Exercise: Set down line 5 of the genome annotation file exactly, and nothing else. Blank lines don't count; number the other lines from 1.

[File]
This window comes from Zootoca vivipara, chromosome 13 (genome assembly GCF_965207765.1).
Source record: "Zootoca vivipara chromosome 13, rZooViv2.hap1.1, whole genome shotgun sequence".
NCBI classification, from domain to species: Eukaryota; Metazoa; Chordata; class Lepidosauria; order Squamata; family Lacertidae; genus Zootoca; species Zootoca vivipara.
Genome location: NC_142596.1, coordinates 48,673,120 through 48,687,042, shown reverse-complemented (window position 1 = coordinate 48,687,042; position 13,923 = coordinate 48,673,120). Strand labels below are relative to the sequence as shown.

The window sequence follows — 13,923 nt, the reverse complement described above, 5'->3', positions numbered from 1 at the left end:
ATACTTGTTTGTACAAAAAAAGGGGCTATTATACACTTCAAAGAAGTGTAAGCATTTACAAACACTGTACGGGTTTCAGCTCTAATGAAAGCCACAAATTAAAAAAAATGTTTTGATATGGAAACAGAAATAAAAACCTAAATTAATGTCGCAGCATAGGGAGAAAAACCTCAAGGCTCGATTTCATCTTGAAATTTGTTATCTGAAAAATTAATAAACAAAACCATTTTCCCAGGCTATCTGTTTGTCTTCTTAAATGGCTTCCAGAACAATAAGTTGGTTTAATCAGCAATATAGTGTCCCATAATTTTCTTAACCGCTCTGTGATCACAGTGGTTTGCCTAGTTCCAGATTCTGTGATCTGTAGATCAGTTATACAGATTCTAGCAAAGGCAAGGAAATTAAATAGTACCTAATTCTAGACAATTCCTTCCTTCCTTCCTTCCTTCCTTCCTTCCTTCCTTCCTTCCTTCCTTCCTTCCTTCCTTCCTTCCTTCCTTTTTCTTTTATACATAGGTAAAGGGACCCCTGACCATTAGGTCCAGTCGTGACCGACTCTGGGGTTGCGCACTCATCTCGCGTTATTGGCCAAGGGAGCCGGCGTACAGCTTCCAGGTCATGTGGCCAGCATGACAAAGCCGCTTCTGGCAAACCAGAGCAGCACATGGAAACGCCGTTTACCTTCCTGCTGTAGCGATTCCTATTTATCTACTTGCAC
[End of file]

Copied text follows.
The window sequence follows — 13,923 nt, the reverse complement described above, 5'->3', positions numbered from 1 at the left end: